4. Is there an unheralded player that people should keep an eye on this season?

Arismendy Alcantara. The Reds claimed Alcantara off waivers from the A’s, and there are signs that this could be a steal. As recently as a couple of years ago, Baseball America rated Alcantara as the 33rd best prospect in baseball, so the pedigree is there. He hasn’t performed in brief trials in the big leagues, but he’s still just 25 and he can play a bunch of different positions. Just after he was signed, I noticed that Alcantara’s career track looks an awful lot like another former top prospect that the Reds once acquired at the age of 25: Brandon Phillips. (Others have noted that we all may be overlooking Alcantara, as well.)

I’m not saying that Alcantara will go on to have the career that Phillips carved out, but I wouldn’t be surprised if he won the second base job in Cincinnati at some point this year. At the very least, I expect Alcantara to be a valuable utility guy, capable of hitting a little and playing credible defense at a number of positions.

5. What’s your projection of the team’s record and/or where will they finish in the division?

I’m more optimistic than most (some would say delusional), but I predict 81-81 and third place. Something like 77-85 is probably more realistic, but I do expect the Reds to make significant gains. The young guys are starting to appear on the horizon, and I really believe the low point in the rebuilding process is behind us.

6. Who is your all-time favorite Red and why?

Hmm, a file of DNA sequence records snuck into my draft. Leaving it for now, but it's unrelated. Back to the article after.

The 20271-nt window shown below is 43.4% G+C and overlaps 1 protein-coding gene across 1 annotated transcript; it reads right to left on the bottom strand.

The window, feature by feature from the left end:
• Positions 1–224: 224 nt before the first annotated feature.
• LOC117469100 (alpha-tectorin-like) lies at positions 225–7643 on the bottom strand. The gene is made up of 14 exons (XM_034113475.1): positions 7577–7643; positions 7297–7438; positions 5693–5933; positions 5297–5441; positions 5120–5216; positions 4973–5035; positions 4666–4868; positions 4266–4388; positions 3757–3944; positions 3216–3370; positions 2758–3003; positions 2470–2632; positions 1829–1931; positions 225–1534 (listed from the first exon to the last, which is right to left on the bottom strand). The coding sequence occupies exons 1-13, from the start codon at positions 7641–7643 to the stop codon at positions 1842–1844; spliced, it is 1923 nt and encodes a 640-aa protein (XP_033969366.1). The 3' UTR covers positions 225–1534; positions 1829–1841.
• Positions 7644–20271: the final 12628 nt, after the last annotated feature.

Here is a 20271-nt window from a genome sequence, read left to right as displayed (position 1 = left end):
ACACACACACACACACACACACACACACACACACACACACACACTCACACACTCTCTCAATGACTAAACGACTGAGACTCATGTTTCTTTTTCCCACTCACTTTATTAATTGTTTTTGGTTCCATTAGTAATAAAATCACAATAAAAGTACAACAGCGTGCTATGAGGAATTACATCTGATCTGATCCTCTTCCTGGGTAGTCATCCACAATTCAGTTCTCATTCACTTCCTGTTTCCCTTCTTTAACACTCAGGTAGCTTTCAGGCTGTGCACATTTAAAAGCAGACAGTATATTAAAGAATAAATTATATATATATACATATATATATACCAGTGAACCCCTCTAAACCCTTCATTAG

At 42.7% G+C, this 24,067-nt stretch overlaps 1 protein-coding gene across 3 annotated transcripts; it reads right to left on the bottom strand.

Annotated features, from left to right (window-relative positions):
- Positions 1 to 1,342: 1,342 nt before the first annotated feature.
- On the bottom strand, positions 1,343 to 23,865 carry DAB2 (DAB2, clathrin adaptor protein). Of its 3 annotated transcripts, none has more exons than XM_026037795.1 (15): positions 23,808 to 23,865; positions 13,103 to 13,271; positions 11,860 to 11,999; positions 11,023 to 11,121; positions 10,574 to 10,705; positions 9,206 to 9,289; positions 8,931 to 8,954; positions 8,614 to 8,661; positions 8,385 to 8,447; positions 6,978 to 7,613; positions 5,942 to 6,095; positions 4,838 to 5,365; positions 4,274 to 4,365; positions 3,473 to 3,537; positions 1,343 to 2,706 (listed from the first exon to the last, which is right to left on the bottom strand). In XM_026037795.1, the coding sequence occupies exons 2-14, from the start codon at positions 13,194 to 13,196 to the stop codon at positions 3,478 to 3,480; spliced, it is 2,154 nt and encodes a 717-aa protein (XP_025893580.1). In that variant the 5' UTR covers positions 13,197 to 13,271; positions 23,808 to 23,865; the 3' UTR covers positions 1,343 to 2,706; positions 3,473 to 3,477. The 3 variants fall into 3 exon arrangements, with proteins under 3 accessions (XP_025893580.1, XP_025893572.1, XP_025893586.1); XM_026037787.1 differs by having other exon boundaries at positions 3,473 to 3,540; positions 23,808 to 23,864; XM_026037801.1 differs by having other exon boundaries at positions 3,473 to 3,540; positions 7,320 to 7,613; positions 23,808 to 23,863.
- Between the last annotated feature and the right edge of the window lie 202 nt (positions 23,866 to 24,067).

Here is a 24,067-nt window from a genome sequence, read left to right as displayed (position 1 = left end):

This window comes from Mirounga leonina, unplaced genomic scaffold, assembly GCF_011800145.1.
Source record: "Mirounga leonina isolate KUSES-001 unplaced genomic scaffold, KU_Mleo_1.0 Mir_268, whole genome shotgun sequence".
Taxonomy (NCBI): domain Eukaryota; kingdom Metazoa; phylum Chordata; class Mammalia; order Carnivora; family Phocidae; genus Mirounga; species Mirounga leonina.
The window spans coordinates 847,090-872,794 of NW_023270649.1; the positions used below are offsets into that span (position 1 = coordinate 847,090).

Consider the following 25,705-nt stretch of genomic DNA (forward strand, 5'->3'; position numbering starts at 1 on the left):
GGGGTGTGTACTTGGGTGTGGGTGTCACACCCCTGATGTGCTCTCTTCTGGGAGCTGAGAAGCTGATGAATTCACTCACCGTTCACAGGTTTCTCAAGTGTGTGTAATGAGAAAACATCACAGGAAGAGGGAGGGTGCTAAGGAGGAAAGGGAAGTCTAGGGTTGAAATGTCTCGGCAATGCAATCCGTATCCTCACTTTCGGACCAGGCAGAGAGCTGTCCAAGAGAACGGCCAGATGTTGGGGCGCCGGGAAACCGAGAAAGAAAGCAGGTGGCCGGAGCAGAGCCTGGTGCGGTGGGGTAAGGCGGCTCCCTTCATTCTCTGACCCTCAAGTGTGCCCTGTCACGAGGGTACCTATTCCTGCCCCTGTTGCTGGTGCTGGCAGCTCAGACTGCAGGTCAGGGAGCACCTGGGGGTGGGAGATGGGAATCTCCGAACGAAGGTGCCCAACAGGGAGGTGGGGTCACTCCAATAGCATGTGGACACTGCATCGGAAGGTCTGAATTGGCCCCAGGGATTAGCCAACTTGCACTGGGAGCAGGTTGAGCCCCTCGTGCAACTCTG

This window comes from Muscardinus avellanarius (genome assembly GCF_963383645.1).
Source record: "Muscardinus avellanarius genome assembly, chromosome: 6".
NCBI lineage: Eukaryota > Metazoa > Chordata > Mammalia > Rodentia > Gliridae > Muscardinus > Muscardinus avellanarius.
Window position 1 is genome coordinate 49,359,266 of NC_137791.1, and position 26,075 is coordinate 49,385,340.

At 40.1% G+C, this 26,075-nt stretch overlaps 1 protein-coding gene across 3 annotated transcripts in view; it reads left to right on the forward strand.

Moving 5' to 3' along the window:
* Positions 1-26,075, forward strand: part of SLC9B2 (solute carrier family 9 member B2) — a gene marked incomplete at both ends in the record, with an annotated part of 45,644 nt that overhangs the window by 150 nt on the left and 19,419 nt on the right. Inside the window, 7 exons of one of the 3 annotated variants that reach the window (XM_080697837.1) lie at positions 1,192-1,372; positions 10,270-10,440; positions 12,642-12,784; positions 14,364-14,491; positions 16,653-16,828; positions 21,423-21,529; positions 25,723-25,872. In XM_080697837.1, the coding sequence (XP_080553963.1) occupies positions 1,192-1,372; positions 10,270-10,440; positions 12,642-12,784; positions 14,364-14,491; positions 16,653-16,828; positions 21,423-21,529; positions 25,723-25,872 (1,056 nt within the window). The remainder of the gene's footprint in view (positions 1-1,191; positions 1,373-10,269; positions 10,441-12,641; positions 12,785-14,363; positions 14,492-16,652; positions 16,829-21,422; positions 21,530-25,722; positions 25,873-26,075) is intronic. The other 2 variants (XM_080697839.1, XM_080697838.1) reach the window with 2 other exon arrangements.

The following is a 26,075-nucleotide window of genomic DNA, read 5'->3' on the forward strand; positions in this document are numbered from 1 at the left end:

Barry Larkin, mostly because he spent his entire Hall of Fame career with the Reds, and his career really took off during my formative years. But I really wanted to answer “Adam Dunn” to this question, because Adam Dunn is probably the greatest player in the history of the Cincinnati Reds. Probably.

14 thoughts on “Previewing the Reds season (with a Cardinals fan)

  1. Thoughtful responses, Chad. Let me add my two cents. Hamilton hits 265, steals 75 bases, and wins the gold glove. Paraza is great, as is Votto. Duvall’s production is nearly identical to 2016. Disco and Reed shine early, and Garrett is a stud once they bring him up. The bullpen is a top 10 MLB pen. The reds struggle at catcher and right field, and end up winning 86 games.

  2. I think the key for a better season will be having a rotation capable to go deeper into the games. Hopefully between Disco, Finnegan, Reed, Garret, Stephenson, Feldman, Bonilla and sometime Bailey it’ll happen.

  3. Really, Adam Dunn. You lost all credibility when you added that, the guy couldn’t field his way out of a paper bag…..what an insult to larkin, bench, Morgan, Perez, Robinson, etc.